-Paul W.
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Re: A/C for Wine Storage Room?

Postby Eli R » Sat Jun 22, 2013 4:23 am

Yossi,

I can understand all of your considerations as I live in Israel.
Be aware that you are not allowed to simply go thruogh the walls of the shelter room.
Once you have a wine storage room, your storage capacity limit jumps from 130 to 1300 and more!

Few considerations:

1. If you go for A/C - only inverter and not the smallest unit - the unit is less than 3000 NIS, installation may be tricky - see my comment above.
2. Consult with commercial A/C expert about icing and controlling humidity
3. You cannot compare a room to a fridge. Cost can be compared if you store at least 2 large or 4 medium wine fridges equivalents - at least 300 bottles.
4. You need to isolate the walls. Cover them with isolation material
5. A commercial cooling unit will cost 3 to 5 times more than a A/C unit, from 10,000 NIS.
6. Wine fridges are set to 12-15 degrees and power consumption is based on room temperature of 20-25 degrees. At my apartment it goes up to 30 in mid-summer if the A/C is not on.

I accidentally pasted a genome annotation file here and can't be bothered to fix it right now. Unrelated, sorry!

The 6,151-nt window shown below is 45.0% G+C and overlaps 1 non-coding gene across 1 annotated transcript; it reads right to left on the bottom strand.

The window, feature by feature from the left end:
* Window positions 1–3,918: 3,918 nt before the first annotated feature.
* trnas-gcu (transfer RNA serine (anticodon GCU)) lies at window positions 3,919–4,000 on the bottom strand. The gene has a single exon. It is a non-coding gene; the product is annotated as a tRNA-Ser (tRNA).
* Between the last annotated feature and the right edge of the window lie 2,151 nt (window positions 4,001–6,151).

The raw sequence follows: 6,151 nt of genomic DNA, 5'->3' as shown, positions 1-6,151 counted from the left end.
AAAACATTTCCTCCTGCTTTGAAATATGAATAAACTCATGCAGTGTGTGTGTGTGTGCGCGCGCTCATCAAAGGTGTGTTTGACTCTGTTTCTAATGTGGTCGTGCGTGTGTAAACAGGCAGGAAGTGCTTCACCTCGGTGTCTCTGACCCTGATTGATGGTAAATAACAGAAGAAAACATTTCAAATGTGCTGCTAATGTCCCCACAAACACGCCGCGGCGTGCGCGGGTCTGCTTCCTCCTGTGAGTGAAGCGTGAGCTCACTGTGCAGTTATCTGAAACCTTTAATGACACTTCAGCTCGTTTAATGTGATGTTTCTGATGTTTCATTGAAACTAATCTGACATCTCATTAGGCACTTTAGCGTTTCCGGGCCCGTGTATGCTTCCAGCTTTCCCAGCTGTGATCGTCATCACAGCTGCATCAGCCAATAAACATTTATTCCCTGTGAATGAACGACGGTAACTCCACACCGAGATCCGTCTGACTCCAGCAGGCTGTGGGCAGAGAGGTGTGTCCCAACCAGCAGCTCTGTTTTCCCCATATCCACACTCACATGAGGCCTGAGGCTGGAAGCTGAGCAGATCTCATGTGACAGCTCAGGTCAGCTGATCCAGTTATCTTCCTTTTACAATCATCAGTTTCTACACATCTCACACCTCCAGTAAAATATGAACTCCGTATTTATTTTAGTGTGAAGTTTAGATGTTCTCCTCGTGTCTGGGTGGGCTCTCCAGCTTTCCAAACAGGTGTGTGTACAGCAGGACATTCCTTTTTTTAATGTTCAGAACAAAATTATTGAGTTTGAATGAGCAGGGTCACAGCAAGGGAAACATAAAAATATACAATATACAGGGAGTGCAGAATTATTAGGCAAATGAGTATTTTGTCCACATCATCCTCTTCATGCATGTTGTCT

7. Each degree lower will cost al lot. You need to check the starting room temperature as it is now to have some idea.

All the best,

Eli
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Re: A/C for Wine Storage Room?

Postby Jenise » Sat Jun 22, 2013 7:30 pm

We do what Paul outlines in item 3 of his post: use a typical window type air con and bypass the thermostat's 'low' setting. We don't run it continuously but have it on a timer to run only a few hours a day during the coolest parts of the year. Temperature variation is minimal.

Haven't had Paul's luck with ten-year units, though. In fact, as I type, Bob is downstairs installing our 3rd unit. Being that the new one only cost us $99 for the tiny size we need (the first was just $75), it's not a big deal to treat it like a disposable and we're still money ahead long term vs. buying the other kind, especially vs. the cost and time out of service for repairing a 12 times more expensive inverter type.